The normal drill would be to fish from anchor during the late afternoon, evening and early morning hours, fishing primarily for big tuna by chunking and live baiting. During the mid day hours we would troll for wahoo (in teams of anglers - 5 anglers per team, and a team is on until a fish is caught). Some tuna were also caught on the troll but wahoo was the target and wire leaders were the order of the day. Once we hooked up on the troll all of the other anglers would let fly, casting with various types of lures (iron and other stuff) or bait. Wahoo make a blistering fast first run and average about 30-lbs. Most people I know that have eaten wahoo say that it is their very very favorite eating fish. On this trip we caught over 70 wahoo.

The Qualifier 105 runs a few trips out of Mexico every year, and I think they are the only ones that do. It makes big league fishing like this accessible since you can hit the Revillagigedo Islands in a one week trip instead of the normal three week trip out of San Diego. It eliminates much of the running time to leave out of Cabo, and even encourages a side excursion into Cabo San Lucas for a day or two on one side or the other of the fishing trip.

The boat is nicely laid out for anglers with really great food (the cook got a huge round of applause on the last day, as everybody thought the food was especially good - not your normal fish camp fare), a wide and clear back deck for fishing and VCR's in every room. The rooms are pretty small (if you see their brochure and compare the picture of a stateroom in there to the room on the boat you'll wonder what kind of lens could have been used for the shot-those rooms are darn small, but fairly comfortable). There are enough rod holders for everyone, in fact, enough rod holders so that everyone could bring 8 rods apiece. That means that you can use separate rods for the different types of fishing each day, and leave them rigged up and ready for use.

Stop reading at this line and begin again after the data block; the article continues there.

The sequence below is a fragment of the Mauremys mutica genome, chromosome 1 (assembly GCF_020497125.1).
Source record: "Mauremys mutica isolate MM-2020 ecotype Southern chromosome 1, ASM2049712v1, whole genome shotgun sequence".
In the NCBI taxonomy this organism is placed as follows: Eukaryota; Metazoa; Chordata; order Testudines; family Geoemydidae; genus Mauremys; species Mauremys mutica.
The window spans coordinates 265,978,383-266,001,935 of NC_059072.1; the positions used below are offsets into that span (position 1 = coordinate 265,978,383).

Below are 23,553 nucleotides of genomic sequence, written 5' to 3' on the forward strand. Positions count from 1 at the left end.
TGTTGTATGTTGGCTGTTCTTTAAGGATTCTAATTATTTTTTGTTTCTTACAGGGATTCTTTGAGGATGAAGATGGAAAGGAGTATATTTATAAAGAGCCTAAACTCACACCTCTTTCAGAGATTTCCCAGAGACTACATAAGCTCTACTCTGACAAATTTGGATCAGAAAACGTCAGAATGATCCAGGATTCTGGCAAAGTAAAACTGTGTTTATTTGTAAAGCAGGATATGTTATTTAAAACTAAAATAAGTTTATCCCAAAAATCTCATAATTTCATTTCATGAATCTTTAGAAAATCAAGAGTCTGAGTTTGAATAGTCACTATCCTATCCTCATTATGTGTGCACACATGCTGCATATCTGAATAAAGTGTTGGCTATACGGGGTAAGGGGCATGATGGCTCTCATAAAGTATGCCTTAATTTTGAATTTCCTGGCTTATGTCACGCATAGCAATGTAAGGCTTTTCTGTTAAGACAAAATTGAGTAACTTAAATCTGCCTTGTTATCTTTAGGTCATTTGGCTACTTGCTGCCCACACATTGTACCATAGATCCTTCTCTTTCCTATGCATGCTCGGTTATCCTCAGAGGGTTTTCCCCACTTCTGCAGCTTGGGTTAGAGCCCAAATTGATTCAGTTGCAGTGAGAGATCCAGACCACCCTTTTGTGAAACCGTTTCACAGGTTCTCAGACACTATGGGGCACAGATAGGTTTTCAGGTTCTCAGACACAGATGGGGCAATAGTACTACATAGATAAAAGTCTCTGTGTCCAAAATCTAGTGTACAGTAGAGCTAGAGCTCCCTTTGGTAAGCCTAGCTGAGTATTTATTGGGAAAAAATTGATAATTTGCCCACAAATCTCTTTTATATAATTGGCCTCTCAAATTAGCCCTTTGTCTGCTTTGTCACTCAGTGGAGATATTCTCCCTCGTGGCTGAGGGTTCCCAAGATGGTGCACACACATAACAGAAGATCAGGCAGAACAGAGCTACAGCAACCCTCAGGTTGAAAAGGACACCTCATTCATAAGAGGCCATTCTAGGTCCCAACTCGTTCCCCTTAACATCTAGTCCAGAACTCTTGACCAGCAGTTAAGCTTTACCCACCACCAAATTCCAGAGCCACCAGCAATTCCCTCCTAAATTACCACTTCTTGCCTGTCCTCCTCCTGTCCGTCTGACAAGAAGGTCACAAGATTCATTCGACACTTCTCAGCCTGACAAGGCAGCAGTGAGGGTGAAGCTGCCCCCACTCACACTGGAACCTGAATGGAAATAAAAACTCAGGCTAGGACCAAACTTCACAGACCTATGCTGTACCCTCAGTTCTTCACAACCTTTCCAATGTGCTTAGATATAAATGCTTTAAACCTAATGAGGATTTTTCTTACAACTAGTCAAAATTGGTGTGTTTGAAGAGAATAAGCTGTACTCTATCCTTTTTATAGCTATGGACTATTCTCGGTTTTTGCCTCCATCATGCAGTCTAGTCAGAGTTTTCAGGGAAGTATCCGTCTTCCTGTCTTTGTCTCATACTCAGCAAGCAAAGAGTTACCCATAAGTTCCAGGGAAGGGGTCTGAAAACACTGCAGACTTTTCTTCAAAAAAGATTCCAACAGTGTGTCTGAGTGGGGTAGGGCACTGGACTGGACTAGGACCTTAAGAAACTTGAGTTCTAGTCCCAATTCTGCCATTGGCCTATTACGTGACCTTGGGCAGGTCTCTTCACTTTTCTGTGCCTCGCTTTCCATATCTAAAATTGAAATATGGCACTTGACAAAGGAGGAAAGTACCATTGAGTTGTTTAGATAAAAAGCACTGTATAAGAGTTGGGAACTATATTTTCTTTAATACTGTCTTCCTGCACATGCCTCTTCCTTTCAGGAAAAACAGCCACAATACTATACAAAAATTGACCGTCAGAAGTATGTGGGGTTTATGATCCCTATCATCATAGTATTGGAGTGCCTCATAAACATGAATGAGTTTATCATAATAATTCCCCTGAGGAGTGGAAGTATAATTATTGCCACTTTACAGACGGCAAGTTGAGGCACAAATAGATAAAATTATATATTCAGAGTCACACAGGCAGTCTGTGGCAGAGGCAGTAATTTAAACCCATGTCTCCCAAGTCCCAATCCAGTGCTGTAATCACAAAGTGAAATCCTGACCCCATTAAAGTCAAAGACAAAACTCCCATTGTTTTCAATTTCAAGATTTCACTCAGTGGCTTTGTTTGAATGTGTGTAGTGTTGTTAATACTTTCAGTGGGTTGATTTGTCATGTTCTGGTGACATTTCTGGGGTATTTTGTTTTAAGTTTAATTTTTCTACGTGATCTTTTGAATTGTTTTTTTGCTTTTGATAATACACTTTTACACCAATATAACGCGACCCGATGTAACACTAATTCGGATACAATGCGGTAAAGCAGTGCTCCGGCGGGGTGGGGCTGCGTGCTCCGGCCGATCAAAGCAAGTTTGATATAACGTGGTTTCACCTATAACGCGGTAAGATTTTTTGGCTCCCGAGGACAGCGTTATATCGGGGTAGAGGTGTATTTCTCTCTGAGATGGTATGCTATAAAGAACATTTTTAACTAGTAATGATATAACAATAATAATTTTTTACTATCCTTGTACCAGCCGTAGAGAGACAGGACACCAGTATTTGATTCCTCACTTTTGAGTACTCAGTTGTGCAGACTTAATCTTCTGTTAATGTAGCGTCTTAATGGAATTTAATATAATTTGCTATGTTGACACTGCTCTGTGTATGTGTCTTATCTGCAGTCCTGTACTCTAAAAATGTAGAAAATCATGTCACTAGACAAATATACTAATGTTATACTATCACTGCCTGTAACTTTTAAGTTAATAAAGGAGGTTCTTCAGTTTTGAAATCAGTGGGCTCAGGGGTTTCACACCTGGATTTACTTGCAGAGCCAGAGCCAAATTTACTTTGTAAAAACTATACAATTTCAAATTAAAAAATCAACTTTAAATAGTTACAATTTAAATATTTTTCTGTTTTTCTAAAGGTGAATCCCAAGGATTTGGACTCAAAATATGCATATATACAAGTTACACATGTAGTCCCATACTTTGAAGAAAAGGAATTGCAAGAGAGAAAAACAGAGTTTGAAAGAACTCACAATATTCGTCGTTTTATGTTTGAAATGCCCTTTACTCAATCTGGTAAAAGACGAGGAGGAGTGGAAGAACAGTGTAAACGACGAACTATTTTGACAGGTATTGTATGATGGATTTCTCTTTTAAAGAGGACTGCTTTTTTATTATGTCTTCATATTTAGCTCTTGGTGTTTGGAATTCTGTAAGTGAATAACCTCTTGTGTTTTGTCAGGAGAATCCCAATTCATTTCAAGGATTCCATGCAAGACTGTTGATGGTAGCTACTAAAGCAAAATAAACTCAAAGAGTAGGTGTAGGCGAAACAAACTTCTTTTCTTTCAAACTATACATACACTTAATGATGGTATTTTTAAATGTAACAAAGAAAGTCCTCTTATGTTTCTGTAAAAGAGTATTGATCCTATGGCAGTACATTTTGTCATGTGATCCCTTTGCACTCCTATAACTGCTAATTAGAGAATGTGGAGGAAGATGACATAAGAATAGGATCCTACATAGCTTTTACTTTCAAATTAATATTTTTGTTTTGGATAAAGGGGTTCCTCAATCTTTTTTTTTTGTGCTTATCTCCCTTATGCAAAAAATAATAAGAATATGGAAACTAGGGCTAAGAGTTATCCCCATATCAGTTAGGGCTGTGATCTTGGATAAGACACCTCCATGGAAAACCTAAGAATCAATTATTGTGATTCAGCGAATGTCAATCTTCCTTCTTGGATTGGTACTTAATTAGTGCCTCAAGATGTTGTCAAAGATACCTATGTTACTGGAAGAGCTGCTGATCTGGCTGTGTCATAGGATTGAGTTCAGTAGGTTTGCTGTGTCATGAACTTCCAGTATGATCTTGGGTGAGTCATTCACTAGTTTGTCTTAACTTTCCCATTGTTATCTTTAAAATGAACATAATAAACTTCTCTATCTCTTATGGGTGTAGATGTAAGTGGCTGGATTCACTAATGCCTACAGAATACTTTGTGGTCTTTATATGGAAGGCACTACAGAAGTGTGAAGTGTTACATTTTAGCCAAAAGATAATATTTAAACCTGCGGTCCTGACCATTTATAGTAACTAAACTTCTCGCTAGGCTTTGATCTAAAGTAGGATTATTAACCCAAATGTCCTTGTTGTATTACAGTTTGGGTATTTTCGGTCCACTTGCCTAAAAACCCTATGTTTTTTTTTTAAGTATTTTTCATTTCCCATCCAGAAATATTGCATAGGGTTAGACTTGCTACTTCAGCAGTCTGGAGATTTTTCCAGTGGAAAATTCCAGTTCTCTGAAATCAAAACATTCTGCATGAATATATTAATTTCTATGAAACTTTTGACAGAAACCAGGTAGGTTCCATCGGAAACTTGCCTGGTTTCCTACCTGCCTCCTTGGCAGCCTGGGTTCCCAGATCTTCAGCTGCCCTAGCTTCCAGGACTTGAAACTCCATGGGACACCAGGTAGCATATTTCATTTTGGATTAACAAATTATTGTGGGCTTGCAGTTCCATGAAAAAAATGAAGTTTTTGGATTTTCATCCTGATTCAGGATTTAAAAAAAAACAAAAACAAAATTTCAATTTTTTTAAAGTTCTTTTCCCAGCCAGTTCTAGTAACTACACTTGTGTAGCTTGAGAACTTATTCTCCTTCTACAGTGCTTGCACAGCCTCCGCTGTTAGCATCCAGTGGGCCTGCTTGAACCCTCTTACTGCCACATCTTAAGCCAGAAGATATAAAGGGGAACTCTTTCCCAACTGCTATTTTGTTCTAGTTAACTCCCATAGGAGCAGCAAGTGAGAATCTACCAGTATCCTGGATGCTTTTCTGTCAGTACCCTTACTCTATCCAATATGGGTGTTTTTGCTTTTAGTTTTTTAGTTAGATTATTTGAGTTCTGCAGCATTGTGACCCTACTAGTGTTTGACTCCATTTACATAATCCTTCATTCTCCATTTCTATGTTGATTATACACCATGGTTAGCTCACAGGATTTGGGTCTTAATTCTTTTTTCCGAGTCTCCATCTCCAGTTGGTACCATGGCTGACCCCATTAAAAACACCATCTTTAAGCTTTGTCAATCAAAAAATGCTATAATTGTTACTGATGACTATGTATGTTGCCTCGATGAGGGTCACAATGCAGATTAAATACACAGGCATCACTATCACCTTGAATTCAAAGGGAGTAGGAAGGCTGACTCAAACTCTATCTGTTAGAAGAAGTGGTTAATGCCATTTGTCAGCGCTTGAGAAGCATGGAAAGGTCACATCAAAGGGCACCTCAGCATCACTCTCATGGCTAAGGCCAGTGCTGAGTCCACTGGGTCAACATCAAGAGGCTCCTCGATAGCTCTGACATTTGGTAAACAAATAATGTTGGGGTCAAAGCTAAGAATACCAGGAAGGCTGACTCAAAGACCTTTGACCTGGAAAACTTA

There was a complete tackle shop on the boat, which helped a lot since you can't possibly anticipate everything you'll need. Best of all, the crew was a really good group from Captain John Klein to all of the others, helpful, fun and they worked darn hard for all of us to catch fish. My friend Bob Franko said it all for me when he said: "Not only is this the big leagues of fishing - and we're here! - but it is a really enjoyable adventure. The fishing is only part of why this trip is so special. The camaraderie, just being at a legendary spot that I've been reading about for 30 years, being in a good boat, all combine to make me want to come back again soon."

For more info on the Qualifier 105, contact Pt. Loma Fishing, San Diego, CA 92166 Phone: (619) 223-2786.

Originally published in The Reel News (206) 277-2331